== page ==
LEXINGTON, Ky. -- For a few seconds, Louisville's two best players were just two more fans in an arena already full of people wearing Cardinals colors. Asia Durr and Myisha Hines-Allen never looked more excited Sunday than when they watched Jazmine Jones jump between two Oregon State players attempting to complete a pass, tip the ball away, collect it in the open court and race the other way for a layup in the third quarter.
Hines-Allen jumped in the air and implored the crowd to come to its feet, which failed only because most of them were already standing. A few feet away, Durr was no less exuberant.
And for those seconds, equally a spectator.
With good reason. When Louisville gets going on defense, it's hard not to sit back and admire the artistry.
No. 1 seed Louisville is the first team to qualify for the Final Four after a comprehensive 76-43 win against No. 6 seed Oregon Station, ending the run of a Pac-12 team that proved better than its seed in eliminating Baylor and Tennessee. Louisville has two players who score about as adeptly as any two players in the sport at the moment -- in Durr's case, with as much apparent ease as just about anyone who has ever played college basketball. Those two led the Cardinals in scoring in Sunday's game, too, combining for just nine fewer points than Oregon State in total (Durr scored 18, Hines-Allen 16).
But the star of the show was the other part of Louisville's version of a big three: Durr, Hines-Allen and a defense that is rarely the same from game to game but is almost always effective.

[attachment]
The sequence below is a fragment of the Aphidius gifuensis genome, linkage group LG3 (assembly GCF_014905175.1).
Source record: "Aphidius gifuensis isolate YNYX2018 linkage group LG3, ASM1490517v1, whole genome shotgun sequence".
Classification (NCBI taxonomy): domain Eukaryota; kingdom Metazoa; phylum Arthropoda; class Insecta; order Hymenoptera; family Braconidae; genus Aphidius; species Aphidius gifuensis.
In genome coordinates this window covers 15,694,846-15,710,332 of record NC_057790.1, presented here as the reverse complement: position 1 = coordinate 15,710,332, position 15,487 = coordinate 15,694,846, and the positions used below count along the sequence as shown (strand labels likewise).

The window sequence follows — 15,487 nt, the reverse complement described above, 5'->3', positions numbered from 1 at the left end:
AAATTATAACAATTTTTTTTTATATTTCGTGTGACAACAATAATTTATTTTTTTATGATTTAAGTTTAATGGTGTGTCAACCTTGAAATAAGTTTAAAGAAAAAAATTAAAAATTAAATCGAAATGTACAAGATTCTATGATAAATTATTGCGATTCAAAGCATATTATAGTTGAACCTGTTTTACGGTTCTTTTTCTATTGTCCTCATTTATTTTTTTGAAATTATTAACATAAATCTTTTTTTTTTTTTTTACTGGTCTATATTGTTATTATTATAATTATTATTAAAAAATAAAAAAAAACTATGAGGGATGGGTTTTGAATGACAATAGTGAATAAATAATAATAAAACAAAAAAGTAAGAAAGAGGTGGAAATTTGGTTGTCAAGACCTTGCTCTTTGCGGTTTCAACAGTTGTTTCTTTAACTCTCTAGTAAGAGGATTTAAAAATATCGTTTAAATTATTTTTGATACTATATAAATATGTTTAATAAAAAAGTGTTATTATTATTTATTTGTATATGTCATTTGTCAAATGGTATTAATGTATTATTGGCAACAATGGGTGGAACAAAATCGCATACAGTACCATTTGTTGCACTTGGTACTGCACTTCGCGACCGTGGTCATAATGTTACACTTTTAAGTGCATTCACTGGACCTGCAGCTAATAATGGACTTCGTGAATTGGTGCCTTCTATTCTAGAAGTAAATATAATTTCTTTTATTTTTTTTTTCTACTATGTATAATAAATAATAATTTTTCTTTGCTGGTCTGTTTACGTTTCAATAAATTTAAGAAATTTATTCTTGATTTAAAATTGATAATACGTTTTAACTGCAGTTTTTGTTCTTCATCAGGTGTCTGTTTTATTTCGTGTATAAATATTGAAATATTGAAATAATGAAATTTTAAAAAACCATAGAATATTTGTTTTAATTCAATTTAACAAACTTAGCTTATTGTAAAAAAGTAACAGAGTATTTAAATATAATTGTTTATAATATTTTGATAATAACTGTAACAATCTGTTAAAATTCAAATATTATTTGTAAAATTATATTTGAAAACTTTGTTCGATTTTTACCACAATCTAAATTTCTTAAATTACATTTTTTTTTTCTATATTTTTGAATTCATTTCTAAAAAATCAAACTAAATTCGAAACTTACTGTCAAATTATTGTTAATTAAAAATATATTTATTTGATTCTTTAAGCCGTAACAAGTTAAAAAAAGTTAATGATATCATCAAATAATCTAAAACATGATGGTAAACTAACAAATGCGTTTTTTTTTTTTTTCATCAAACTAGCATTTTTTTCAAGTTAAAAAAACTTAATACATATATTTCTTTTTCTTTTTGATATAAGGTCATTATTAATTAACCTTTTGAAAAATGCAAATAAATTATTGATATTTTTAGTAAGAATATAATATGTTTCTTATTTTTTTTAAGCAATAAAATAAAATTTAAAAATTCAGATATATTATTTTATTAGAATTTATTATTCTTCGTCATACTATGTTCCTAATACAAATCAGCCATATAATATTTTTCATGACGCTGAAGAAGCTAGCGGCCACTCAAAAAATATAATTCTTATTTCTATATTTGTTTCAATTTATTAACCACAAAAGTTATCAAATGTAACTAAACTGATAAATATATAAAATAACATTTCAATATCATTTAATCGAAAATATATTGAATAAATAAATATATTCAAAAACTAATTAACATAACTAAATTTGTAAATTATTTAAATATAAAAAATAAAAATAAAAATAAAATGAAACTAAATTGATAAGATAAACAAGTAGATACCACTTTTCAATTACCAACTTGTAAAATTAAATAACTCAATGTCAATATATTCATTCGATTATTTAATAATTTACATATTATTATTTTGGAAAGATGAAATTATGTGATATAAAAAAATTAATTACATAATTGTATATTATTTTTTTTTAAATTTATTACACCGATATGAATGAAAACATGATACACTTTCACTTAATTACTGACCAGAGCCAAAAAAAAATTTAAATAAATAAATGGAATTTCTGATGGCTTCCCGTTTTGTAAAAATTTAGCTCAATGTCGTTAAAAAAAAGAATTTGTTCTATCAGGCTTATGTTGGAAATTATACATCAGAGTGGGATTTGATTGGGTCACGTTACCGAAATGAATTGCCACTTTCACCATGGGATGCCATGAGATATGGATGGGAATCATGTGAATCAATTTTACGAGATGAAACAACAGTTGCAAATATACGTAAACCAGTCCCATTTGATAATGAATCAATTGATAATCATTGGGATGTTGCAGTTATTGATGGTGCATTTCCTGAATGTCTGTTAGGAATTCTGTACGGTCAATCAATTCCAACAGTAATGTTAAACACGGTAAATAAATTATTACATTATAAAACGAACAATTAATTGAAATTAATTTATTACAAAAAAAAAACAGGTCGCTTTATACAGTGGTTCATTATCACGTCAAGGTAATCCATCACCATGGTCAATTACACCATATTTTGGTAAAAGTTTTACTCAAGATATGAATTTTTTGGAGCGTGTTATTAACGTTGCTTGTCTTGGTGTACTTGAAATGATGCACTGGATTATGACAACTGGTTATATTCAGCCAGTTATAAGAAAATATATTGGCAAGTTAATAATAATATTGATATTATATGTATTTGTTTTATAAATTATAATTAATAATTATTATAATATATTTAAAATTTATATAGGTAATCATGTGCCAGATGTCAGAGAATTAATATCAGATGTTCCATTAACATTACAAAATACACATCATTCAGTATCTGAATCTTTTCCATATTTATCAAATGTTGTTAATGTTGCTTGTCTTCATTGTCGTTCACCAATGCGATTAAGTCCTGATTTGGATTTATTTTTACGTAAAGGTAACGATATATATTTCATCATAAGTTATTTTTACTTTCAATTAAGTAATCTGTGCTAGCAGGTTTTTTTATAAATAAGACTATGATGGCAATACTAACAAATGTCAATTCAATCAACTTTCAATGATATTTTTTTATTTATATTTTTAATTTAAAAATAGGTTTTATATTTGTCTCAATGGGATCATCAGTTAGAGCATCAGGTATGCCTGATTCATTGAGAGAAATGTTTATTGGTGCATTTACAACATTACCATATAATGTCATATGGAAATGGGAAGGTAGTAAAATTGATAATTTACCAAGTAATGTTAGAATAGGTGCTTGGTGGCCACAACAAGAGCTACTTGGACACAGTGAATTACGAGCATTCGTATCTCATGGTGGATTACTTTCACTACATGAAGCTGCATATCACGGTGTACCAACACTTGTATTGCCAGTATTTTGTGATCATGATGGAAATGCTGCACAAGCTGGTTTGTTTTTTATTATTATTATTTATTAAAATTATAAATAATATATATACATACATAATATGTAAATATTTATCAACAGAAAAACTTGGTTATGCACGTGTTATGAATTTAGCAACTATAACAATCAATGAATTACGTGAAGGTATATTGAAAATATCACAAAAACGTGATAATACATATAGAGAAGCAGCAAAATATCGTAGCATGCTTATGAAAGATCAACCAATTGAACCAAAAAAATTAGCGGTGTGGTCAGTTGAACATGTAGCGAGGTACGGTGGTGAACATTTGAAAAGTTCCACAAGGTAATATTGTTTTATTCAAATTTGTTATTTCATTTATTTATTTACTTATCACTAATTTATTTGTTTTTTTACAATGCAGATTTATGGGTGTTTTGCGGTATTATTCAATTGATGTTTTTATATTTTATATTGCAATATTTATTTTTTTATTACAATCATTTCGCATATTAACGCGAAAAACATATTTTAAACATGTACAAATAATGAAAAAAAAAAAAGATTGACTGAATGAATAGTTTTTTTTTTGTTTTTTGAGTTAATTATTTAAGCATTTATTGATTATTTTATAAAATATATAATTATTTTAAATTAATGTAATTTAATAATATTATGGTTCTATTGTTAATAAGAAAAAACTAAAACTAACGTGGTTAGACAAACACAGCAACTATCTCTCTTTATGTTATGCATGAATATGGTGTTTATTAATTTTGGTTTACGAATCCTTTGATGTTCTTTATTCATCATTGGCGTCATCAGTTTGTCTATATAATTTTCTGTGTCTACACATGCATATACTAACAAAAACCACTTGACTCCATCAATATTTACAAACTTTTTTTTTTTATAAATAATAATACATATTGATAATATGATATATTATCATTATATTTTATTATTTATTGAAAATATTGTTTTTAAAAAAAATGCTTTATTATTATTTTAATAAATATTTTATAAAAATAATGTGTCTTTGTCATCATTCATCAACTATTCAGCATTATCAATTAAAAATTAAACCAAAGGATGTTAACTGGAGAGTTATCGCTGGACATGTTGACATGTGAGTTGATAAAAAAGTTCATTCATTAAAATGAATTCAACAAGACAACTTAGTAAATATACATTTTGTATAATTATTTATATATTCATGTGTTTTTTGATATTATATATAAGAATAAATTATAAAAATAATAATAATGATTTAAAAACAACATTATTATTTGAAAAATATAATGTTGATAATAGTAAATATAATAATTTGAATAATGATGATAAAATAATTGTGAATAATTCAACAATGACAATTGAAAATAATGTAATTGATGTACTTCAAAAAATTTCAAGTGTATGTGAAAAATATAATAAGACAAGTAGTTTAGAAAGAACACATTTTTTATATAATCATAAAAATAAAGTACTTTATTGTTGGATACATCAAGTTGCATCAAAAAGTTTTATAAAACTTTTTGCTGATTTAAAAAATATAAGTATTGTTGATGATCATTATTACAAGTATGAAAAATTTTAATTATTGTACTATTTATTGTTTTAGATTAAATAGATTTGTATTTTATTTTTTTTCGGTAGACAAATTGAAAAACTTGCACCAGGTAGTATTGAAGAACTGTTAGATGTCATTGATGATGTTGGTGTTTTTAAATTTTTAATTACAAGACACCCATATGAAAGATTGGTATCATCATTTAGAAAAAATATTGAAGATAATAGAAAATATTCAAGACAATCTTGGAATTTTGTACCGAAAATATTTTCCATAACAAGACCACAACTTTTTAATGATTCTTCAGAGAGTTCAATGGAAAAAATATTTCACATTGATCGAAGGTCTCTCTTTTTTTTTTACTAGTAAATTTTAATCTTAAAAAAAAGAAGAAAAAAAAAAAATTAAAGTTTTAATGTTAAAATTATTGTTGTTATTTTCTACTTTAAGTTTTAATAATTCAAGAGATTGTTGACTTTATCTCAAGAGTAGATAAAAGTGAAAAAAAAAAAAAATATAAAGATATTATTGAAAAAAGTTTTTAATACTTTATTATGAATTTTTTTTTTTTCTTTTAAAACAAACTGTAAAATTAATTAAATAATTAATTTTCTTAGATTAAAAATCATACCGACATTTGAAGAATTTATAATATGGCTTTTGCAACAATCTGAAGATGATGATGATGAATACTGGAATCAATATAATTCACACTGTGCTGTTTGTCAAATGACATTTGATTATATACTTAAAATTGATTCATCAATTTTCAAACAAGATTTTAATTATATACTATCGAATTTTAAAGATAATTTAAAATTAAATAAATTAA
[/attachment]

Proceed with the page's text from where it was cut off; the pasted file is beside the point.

"That's what makes it fun -- frustrating the other team," Louisville's Arica Carter said. "It's not always about offense, Defensively, you can make a huge difference. That's what we did tonight."
Louisville limited Oregon State to 35 percent shooting after the Beavers shot 46 percent at Tennessee in the second round and 45 percent against Baylor in the Sweet 16 (and ranked eighth in the nation in field goal offense for the season entering Sunday).
The Cardinals forced 17 turnovers, Oregon State's most in the tournament, and scored 24 points off those miscues.
The numbers are impressive. So was the sensation in person. Louisville rarely let Oregon State get comfortable. The Cardinals didn't press but applied constant pressure. They didn't let Oregon State's guards, specifically point guard Mikayla Pivec, get to the 3-point line to initiate the offense. They didn't let Marie Gülich, such a force throughout the tournament, catch the ball on the block or the elbow but instead several steps beyond that real estate.
"The plan was to pressure the ball and try to fight over screens so that our posts wouldn't have to help us as much," Carter said. "I feel like we executed that plan. Even when [Gülich] got it, we were all there doubling or doing something to make sure she passed it out because she is a great player."
This is what Louisville does -- find a style of defense that will work. The team's Sweet 16 game ended after midnight Friday at Rupp Arena. The players went to sleep, the coaches went to work watching video. By Saturday, they talked the players through Oregon State's personnel and worked through some of its sets in practice. Oregon State coach Scott Rueck said after Sunday's game that the defense most reminded him of USC and its ball pressure, but the game Louisville coaches used most -- and showed the team portions of Sunday morning -- was Oregon State's loss at UCLA when the Bruins forced 21 turnovers.
"They're phenomenal with ball screens," Louisville assistant Sam Purcell said. "So if now we can make that screen above the 3-point line, the roll action is not as effective as when they set it at the free throw line and it's a quicker pocket to hit the easy pull-up, the roller or make the drag pass in the open window. It was everything of our game plan to try and disrupt that."
Oregon State's first possession ended with a turnover by Gülich after Durr dropped down to double-team her. Its next possession ended with a turnover on a post entry pass that came from a few feet deeper on the court than the Beavers would have preferred. It didn't get much better for the Beavers, who found some open looks in the second quarter to stay close but then faded.